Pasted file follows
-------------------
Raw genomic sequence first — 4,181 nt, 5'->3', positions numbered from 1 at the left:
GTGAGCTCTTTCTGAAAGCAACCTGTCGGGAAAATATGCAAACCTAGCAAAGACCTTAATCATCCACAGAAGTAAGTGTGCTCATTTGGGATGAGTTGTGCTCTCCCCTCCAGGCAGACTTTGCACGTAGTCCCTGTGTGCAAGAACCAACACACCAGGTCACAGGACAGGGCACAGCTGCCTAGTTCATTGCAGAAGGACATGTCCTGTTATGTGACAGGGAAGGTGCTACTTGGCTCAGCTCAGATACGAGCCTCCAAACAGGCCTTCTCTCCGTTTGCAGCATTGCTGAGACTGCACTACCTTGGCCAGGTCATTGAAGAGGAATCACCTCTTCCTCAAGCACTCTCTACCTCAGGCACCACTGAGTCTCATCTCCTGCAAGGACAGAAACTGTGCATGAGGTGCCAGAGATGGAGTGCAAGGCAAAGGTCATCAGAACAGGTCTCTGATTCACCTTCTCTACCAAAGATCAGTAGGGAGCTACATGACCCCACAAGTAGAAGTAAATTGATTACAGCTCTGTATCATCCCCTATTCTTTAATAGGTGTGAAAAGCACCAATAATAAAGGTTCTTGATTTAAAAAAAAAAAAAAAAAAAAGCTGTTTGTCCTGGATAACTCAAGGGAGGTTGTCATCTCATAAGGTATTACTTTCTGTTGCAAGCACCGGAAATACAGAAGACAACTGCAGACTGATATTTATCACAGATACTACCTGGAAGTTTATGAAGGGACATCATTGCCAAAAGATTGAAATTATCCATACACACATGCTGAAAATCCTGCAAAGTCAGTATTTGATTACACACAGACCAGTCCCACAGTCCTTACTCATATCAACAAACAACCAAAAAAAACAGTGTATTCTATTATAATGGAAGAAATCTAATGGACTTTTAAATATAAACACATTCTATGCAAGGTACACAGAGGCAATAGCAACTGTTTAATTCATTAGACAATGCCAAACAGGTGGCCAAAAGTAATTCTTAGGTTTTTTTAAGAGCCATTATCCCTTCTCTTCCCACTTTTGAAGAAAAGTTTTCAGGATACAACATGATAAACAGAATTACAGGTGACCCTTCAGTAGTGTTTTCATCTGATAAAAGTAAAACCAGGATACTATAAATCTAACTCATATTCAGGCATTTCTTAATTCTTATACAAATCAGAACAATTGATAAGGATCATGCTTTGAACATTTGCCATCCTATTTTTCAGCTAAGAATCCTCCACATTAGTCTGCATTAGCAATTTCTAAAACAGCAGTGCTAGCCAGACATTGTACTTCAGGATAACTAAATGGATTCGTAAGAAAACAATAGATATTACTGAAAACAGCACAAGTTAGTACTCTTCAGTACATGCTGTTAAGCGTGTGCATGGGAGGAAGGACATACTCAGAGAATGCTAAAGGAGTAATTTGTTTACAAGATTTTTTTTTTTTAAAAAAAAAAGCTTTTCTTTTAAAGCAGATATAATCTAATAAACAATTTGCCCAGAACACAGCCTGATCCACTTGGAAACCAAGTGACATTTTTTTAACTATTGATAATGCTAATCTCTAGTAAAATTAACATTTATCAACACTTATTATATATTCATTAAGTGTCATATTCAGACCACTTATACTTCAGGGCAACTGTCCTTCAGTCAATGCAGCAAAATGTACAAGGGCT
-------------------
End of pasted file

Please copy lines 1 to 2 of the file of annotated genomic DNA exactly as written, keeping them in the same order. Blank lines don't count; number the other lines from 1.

Raw genomic sequence first — 4,181 nt, 5'->3', positions numbered from 1 at the left:
GTGAGCTCTTTCTGAAAGCAACCTGTCGGGAAAATATGCAAACCTAGCAAAGACCTTAATCATCCACAGAAGTAAGTGTGCTCATTTGGGATGAGTTGTGCTCTCCCCTCCAGGCAGACTTTGCACGTAGTCCCTGTGTGCAAGAACCAACACACCAGGTCACAGGACAGGGCACAGCTGCCTAGTTCATTGCAGAAGGACATGTCCTGTTATGTGACAGGGAAGGTGCTACTTGGCTCAGCTCAGATACGAGCCTCCAAACAGGCCTTCTCTCCGTTTGCAGCATTGCTGAGACTGCACTACCTTGGCCAGGTCATTGAAGAGGAATCACCTCTTCCTCAAGCACTCTCTACCTCAGGCACCACTGAGTCTCATCTCCTGCAAGGACAGAAACTGTGCATGAGGTGCCAGAGATGGAGTGCAAGGCAAAGGTCATCAGAACAGGTCTCTGATTCACCTTCTCTACCAAAGATCAGTAGGGAGCTACATGACCCCACAAGTAGAAGTAAATTGATTACAGCTCTGTATCATCCCCTATTCTTTAATAGGTGTGAAAAGCACCAATAATAAAGGTTCTTGATTTAAAAAAAAAAAAAAAAAAAAGCTGTTTGTCCTGGATAACTCAAGGGAGGTTGTCATCTCATAAGGTATTACTTTCTGTTGCAAGCACCGGAAATACAGAAGACAACTGCAGACTGATATTTATCACAGATACTACCTGGAAGTTTATGAAGGGACATCATTGCCAAAAGATTGAAATTATCCATACACACATGCTGAAAATCCTGCAAAGTCAGTATTTGATTACACACAGACCAGTCCCACAGTCCTTACTCATATCAACAAACAACCAAAAAAAACAGTGTATTCTATTATAATGGAAGAAATCTAATGGACTTTTAAATATAAACACATTCTATGCAAGGTACACAGAGGCAATAGCAACTGTTTAATTCATTAGACAATGCCAAACAGGTGGCCAAAAGTAATTCTTAGGTTTTTTTAAGAGCCATTATCCCTTCTCTTCCCACTTTTGAAGAAAAGTTTTCAGGATACAACATGATAAACAGAATTACAGGTGACCCTTCAGTAGTGTTTTCATCTGATAAAAGTAAAACCAGGATACTATAAATCTAACTCATATTCAGGCATTTCTTAATTCTTATACAAATCAGAACAATTGATAAGGATCATGCTTTGAACATTTGCCATCCTATTTTTCAGCTAAGAATCCTCCACATTAGTCTGCATTAGCAATTTCTAAAACAGCAGTGCTAGCCAGACATTGTACTTCAGGATAACTAAATGGATTCGTAAGAAAACAATAGATATTACTGAAAACAGCACAAGTTAGTACTCTTCAGTACATGCTGTTAAGCGTGTGCATGGGAGGAAGGACATACTCAGAGAATGCTAAAGGAGTAATTTGTTTACAAGATTTTTTTTTTTTAAAAAAAAAAGCTTTTCTTTTAAAGCAGATATAATCTAATAAACAATTTGCCCAGAACACAGCCTGATCCACTTGGAAACCAAGTGACATTTTTTTAACTATTGATAATGCTAATCTCTAGTAAAATTAACATTTATCAACACTTATTATATATTCATTAAGTGTCATATTCAGACCACTTATACTTCAGGGCAACTGTCCTTCAGTCAATGCAGCAAAATGTACAAGGGCT